Onion prices bring tears to people, trouble to politico

Onions.

Onions, a staple in Indian kitchen, is bringing tears to the common people and trouble to politicians. 

The prices of the red bulb, considered the poor people's vegetable, in Mumbai's retail market was around Rs 60 per kg for the last few days and it may go up around Diwali. The impact could be witnessed in Lasalgaon in Nashik district, which is the biggest onion trading hub of Asia.  A section of the traders are boycotting auctions at Lasalgaon since last few days.

The upward trend has come as a matter of concern for National Agricultural Cooperative Marketing Federation of India Ltd (NAFED). At a time when the campaign for the Maharashtra Legislative Assembly elections is at its peak, it has come as a concern for the ruling BJP-Shiv Sena alliance and an opportunity for the opposition Congress-NCP and farmer's groups to target the government.

A leading commodities and agriculture sector analyst, Deepak Chavan, said that for a 60-day period from October10 to December 10,  he does not see a change. "There is a demand supply gap, a shortfall of around 30 per cent," he said, adding that drought followed by unusual rain pattern has compounded the situation. The daily requirement of onion is 50,000 to 60,000 tonnes and for this two-month period around 34 to 36 lakh tonnes. "The import of 2,000 tonnes is insignificant and the export ban does not make practical sense," Chavan told DH.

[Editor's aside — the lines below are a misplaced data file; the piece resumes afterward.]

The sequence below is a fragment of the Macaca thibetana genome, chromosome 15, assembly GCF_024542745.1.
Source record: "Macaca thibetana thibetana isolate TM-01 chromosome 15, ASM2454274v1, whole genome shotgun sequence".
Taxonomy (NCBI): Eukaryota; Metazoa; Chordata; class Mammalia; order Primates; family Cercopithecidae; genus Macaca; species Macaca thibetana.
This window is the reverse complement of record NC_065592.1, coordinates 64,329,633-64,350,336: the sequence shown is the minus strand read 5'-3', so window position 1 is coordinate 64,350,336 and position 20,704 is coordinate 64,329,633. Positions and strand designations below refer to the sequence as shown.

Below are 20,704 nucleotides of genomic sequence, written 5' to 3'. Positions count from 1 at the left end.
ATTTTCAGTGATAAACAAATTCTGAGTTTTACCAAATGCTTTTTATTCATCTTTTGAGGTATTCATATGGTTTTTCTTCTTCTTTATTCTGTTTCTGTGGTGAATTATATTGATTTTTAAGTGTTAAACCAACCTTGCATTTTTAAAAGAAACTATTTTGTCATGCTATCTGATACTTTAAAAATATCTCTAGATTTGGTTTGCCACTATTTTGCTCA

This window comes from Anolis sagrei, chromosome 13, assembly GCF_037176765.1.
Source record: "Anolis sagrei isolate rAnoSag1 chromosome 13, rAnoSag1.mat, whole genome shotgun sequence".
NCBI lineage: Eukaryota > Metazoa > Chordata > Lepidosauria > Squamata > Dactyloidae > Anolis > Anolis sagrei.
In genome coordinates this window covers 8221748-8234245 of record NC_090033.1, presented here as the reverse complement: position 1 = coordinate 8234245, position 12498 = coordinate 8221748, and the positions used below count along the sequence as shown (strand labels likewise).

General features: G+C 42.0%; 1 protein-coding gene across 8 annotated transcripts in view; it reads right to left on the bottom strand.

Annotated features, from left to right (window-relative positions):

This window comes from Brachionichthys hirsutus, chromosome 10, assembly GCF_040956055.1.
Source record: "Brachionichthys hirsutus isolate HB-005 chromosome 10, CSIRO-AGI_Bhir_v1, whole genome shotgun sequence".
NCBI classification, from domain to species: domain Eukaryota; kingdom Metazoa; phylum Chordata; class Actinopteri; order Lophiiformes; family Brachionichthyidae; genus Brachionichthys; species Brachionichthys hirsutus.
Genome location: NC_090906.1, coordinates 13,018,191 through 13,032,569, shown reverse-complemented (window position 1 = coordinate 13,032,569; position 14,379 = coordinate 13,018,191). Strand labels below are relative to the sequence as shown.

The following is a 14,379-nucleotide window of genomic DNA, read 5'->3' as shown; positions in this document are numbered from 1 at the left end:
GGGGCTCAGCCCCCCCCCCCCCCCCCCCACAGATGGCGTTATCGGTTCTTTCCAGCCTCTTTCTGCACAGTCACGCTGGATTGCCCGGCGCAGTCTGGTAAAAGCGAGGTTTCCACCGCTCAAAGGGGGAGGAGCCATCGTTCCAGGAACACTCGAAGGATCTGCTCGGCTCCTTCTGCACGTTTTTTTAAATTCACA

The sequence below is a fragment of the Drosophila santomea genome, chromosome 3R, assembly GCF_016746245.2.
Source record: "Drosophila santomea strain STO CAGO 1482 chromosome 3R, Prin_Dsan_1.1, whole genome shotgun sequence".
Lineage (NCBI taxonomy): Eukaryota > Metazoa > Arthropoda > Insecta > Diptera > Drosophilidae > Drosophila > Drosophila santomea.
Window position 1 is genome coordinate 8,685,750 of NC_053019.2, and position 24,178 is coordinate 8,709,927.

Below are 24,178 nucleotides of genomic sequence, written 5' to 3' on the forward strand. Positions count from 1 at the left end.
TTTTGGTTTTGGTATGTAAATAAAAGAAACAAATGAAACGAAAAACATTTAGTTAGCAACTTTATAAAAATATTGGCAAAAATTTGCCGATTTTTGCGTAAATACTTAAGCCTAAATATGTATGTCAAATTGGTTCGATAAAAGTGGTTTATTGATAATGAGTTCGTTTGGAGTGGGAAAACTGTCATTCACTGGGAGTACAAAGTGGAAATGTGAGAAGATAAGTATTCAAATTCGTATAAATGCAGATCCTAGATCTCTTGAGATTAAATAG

He also said that between Dassera and Diwali, the consumption of non-vegeterian items goes up so as the demand of onion. "The institutional demand during elections too goes up," he said.

Meanwhile, former union agriculture minister and NCP founder Sharad Pawar has slammed the Narendra Modi government for its policies on agriculture sector.

The Onion prices at Lasalgoan market, the biggest spot onion selling market of Asia, touched Rs 38 per kg as the supply dipped. “Many small groups of farmers have joined hands to start protesting against the holding limit and the export ban. We are also supporting it. We demand the government withdraw both,” said Hansraj Wadghule, a local leader of Swabhimani Shetkari Sanghatana.

“Excess rainfall and an extended monsoon have led to massive crop damage,” said Suvarna Jagtap, chairperson, Agricultural Produce Market Committee (APMC), Lasalgaon.

The agrarian crisis had deepened in the state during the past five years, according to locals. The APMC-Lasalgaon is planning to approach Prime Minister Narendra Modi and Maharashtra Chief Minister Devendra Fadnavis to discuss the issue.

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